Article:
Health Officials Confront New Threat to Speed of Testing

Grind for March 9th
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Catastrophic

The Headline

Health Officials Confront New Threat to Speed of Testing

The Grind

Public health officials are warning that a massive ramp-up in the number of tests for the coronavirus coupled with disruptions to the global supply chain are creating new shortages of some of the chemicals needed to process those tests.

The result could be a catastrophe that would grind progress fighting the virus to a halt.

The chemicals, known as reagents, are used in different elements of different tests. They are substances or compounds added to a bodily sample, like a nasal or throat swab. If the virus is present, the reagent will create a chemical reaction that a diagnostic machine can detect.


The Details

Different tests use different chemicals to elicit those reactions, but no matter which chemicals they use, without reagents tests cannot be processed.

If the states and cities that are so rapidly increasing their capacity to test for the coronavirus run out of the reagents they need, the testing process would come to a complete halt.

“It’s like the water you add to your coffee pot. The test is the grounds, but the water you add in is what makes it all work. So if you don’t have these reagents, you can’t make the test work,” said Michael Osterholm, who directs the Center for Infectious Disease Research and Policy at the University of Minnesota. “Every test uses reagents, some kind or another. They’re not all the same.” Read more…

 

 

 

 

 

Tax Cut

The Headline

Coronavirus Relief Package Contains 600 Billion in Tax Cuts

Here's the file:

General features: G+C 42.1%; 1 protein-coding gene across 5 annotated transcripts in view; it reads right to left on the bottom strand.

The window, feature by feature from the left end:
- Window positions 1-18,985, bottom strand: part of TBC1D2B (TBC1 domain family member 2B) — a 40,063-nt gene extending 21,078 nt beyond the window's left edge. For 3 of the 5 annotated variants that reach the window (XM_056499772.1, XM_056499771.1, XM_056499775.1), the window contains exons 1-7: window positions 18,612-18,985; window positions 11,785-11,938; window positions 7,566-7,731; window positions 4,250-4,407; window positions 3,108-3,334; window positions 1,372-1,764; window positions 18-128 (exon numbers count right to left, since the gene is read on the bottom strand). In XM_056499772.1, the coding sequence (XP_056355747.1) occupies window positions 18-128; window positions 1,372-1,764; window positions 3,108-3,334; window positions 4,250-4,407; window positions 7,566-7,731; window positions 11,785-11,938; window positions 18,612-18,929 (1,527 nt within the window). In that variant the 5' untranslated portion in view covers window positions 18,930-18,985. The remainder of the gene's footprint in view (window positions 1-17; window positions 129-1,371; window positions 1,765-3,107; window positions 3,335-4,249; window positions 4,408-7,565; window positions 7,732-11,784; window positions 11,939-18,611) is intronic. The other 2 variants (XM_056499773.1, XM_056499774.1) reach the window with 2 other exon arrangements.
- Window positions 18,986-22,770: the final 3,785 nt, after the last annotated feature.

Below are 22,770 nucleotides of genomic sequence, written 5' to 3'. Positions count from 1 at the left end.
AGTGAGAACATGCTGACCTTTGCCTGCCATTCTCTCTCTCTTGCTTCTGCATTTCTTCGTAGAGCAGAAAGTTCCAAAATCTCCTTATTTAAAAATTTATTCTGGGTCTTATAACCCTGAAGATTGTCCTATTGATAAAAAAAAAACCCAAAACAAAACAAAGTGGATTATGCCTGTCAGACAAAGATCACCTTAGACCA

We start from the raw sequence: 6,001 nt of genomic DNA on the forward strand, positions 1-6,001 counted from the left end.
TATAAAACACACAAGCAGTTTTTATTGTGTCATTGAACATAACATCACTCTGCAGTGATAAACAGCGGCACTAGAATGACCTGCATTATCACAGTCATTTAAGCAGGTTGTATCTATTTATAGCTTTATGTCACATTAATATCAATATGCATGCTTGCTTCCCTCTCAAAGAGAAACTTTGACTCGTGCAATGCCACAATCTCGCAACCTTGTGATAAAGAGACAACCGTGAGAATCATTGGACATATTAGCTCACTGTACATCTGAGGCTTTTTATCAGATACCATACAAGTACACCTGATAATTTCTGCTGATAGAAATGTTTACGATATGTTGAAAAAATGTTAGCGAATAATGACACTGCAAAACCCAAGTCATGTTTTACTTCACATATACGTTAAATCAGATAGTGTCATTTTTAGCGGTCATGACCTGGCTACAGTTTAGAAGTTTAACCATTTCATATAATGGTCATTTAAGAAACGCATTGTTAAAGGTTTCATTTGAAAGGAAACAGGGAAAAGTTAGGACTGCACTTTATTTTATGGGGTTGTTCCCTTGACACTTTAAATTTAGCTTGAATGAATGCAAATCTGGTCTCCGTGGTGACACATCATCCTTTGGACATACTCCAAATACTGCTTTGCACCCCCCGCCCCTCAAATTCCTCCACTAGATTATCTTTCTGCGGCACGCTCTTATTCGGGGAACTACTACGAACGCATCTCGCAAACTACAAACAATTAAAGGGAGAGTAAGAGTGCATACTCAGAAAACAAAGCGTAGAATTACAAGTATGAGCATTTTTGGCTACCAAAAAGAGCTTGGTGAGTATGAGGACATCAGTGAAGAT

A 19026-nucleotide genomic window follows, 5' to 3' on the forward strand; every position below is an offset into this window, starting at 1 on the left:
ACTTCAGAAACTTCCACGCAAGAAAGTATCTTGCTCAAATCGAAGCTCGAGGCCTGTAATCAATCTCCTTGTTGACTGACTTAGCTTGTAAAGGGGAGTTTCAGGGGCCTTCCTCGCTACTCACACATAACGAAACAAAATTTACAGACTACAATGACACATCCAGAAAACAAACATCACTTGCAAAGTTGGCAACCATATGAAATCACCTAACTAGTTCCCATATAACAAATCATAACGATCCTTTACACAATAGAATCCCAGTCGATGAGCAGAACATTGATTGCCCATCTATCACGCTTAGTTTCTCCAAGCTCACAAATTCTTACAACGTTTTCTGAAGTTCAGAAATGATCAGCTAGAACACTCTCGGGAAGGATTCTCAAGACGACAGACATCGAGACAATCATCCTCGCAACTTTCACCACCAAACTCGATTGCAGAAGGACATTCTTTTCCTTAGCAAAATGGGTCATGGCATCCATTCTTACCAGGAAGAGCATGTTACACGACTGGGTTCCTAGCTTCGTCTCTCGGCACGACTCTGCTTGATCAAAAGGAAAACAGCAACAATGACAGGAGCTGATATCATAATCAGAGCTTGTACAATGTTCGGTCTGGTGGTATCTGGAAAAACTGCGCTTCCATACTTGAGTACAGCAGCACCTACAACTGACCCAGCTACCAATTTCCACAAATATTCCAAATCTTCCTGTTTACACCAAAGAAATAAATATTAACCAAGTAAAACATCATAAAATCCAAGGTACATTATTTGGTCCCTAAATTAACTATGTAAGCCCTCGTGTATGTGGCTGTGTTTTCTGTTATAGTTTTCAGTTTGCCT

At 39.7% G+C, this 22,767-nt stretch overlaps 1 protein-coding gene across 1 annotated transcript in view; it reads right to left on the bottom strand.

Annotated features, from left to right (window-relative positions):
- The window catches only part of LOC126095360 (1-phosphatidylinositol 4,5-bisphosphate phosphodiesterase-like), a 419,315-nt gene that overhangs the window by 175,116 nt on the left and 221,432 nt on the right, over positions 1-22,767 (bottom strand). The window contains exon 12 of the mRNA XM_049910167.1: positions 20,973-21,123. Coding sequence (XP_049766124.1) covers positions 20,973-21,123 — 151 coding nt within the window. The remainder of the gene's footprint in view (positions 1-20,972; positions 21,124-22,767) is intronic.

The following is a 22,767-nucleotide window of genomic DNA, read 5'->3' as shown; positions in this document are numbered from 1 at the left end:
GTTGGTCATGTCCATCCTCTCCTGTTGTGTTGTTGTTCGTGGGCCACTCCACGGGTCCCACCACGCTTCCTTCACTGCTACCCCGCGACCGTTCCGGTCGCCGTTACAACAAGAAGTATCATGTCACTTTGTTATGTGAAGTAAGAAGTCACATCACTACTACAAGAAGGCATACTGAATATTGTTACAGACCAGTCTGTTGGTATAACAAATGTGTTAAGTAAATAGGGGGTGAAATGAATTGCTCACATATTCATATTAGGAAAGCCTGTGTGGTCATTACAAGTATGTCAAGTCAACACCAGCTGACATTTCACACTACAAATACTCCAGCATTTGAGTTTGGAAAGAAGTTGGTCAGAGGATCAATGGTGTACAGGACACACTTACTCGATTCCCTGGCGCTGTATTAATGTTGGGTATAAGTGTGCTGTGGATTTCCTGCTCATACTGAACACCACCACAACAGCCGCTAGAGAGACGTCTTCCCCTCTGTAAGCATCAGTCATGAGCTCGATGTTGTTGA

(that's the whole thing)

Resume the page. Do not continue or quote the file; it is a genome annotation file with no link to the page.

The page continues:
The coronavirus relief package going through Congress currently includes almost $600 billion in tax cuts over the next decade, according to a new analysis by the Joint Committee on Taxation.

The JCT, a nonpartisan committee within Congress, showed in a report Thursday that the coronavirus legislation will cause a massive drop in tax receipts for the federal government this year of over $700 billion, or a 20% reduction. Receipts will fall another $254 billion in 2021 before rising again in 2022.

 

The Details

A majority of the $600 billion comes from tax breaks within the bill, such as one allowing companies to delay paying payroll taxes. JCT’s analysis showed businesses using this measure to delay paying $350 billion in payroll taxes over the next two years. Most of this will get paid back to the government in the coming years.

The most expensive tax item in the legislation is the provision to send millions of people a direct cash payment, worth $1,200 for every adult and $500 for each child. This will cost approximately $292 billion. A measure to give companies the payroll tax grant for keeping their workers employed would cost another $54.5 billion. Read more…

 

 

 

 


GOOD TO THE LAST DROP:
Did you know…The total weight of ants on earth once equaled the total weight of people.